In response to:

A Doll's House from the March 11, 1971 issue

To the Editors:

Since Elizabeth Hardwick has sought to marshal the relevant facts regarding Ibsen in his relation to women [NYR, March 11], perhaps you may be interested in a footnote, which however seems to me of very considerable importance.

The fact is not reported by Koht in his landmark biography; and so far as I know, it is not stated in any other convenient reference, either. Nonetheless, our understanding of Ibsen’s motives will be greatly helped if we know that during his years of apprenticeship in a provincial Norwegian pharmacy, he had an affair with a servant woman ten or so years older than himself, also employed there. A child, a boy, was born of this sexual encounter. Whatever ultimately became of this illegitimate son has never been made clear—perhaps it is not known. As for the legitimate son of Ibsen; he went on to become the Norwegian Foreign Minister and thus was a most respectable credit to the poet and playwright, who was ostentatiously proper for public consumption.

But not only had Ibsen his sexual fling with the liveborn result that he never brought himself to acknowledge. Through twenty-one years, until the illegitimate child reached his majority, the sheriff would be at Ibsen’s door every month to collect the support payment.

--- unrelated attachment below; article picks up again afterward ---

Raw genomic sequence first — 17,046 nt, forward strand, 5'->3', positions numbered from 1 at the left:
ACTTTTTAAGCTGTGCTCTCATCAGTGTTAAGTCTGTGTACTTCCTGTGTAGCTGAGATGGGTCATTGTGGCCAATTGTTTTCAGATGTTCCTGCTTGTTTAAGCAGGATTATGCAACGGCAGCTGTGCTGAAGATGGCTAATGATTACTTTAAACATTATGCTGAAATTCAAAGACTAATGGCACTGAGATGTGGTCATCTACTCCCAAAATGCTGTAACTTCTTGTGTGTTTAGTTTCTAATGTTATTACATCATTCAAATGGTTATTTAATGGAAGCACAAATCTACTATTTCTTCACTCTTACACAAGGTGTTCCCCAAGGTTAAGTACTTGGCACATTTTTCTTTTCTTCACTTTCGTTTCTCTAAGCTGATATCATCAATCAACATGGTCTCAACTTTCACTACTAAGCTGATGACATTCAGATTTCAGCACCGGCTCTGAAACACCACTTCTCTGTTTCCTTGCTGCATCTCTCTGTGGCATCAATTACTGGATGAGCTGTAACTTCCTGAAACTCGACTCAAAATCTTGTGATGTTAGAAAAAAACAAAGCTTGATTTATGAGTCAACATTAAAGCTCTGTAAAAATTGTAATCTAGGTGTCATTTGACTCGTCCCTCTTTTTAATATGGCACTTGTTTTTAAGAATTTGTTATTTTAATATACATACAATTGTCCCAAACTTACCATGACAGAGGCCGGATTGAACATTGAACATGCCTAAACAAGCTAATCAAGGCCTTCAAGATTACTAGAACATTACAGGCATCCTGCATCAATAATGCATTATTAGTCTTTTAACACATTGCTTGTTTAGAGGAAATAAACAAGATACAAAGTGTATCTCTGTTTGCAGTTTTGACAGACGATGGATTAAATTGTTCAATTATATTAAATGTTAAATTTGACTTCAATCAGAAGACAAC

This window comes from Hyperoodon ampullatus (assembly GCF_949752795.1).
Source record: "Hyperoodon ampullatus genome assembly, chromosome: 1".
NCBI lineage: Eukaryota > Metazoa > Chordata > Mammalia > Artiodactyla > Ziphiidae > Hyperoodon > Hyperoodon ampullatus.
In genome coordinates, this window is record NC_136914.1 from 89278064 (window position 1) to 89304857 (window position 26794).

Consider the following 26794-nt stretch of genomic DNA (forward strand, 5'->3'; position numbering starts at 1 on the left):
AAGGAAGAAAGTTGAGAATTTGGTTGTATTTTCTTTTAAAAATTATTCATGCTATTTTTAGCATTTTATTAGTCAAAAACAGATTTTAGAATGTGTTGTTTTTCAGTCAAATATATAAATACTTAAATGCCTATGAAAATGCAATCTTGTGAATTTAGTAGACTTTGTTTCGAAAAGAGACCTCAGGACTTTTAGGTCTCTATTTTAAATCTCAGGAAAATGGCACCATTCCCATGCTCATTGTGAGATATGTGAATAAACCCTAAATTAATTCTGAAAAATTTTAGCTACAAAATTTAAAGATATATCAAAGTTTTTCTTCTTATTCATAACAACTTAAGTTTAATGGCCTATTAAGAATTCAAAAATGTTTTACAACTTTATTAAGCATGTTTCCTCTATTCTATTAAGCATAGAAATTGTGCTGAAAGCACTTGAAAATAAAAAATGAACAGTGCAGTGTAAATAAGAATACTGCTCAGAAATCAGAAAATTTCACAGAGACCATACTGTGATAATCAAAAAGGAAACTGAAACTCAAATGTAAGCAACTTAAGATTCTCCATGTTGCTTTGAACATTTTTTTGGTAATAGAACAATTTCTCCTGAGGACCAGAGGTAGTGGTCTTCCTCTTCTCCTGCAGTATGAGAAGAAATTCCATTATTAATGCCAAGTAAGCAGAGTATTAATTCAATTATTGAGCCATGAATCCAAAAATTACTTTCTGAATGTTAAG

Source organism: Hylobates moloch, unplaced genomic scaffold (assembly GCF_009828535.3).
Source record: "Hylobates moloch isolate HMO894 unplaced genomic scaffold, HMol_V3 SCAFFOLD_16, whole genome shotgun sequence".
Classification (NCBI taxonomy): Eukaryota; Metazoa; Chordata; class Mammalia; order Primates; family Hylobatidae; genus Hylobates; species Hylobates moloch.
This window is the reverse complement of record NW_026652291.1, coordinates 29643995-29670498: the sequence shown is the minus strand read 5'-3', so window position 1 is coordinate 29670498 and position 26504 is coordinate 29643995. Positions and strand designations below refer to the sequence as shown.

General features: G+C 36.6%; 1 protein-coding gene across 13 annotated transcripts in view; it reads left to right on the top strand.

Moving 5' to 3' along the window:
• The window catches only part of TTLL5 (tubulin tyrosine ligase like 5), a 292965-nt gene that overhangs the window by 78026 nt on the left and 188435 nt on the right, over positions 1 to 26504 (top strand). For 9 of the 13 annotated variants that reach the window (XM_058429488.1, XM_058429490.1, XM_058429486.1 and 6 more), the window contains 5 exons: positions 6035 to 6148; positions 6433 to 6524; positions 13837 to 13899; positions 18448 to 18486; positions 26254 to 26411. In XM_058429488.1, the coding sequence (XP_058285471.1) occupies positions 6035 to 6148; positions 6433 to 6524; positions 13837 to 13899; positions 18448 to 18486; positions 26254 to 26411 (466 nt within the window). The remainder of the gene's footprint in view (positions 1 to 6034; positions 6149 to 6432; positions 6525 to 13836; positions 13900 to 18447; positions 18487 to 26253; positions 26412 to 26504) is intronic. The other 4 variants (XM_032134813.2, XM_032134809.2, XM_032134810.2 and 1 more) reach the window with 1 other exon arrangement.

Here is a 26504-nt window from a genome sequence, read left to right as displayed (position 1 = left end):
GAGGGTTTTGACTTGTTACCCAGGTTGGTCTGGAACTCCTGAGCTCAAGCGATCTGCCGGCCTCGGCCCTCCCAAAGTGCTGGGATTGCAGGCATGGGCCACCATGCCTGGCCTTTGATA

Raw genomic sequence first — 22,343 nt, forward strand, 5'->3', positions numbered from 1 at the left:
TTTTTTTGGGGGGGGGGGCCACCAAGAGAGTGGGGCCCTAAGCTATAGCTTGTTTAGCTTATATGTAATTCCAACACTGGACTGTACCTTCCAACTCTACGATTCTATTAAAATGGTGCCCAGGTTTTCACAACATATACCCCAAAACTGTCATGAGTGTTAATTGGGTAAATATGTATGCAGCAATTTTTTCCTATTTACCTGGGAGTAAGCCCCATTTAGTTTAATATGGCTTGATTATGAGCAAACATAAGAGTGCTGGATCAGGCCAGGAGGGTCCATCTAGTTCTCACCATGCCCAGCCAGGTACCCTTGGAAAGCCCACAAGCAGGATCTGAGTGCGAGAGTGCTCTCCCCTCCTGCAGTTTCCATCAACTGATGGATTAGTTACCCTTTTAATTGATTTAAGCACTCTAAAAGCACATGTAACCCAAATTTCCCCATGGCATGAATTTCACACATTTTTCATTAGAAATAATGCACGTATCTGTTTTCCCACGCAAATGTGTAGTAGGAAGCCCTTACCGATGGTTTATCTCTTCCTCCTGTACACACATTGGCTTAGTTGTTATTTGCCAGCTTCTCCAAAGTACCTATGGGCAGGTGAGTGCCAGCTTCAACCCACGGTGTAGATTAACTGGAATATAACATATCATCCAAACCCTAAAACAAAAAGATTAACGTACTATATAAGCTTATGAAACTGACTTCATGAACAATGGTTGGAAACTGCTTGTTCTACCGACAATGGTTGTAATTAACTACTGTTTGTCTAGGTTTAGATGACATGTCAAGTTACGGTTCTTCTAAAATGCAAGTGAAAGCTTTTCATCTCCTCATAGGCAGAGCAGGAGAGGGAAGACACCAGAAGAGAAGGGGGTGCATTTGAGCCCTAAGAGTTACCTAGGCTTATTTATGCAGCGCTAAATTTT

When we read Ibsen with or without the women’s movement in mind, and we come across the specters of guilty secrets, and the revenge of the past, the destruction of precious possessions, or the loss of a child—this suppressed fact of the illegitimate and rejected child in Ibsen’s own life should be granted the biographical weight it undoubtedly calls for.

Lee Baxandall

New York City

Elizabeth Hardwick replies:

In the revised edition of Halvdan Koht’s Life of Ibsen, the incident Baxandall mentions is very briefly stated: “These years brought many humiliations to the young man, but worst of all was the shame he felt when a servant girl, fully ten years older than he, bore him a child. Ibsen was just eighteen then, and for the next fourteen or fifteen years had to pay for the support of his son.” I am sure, as Baxandall says, that this incident was far more important than the brief account of it would suggest and I am grateful to him for pointing that out.

This Issue

April 8, 1971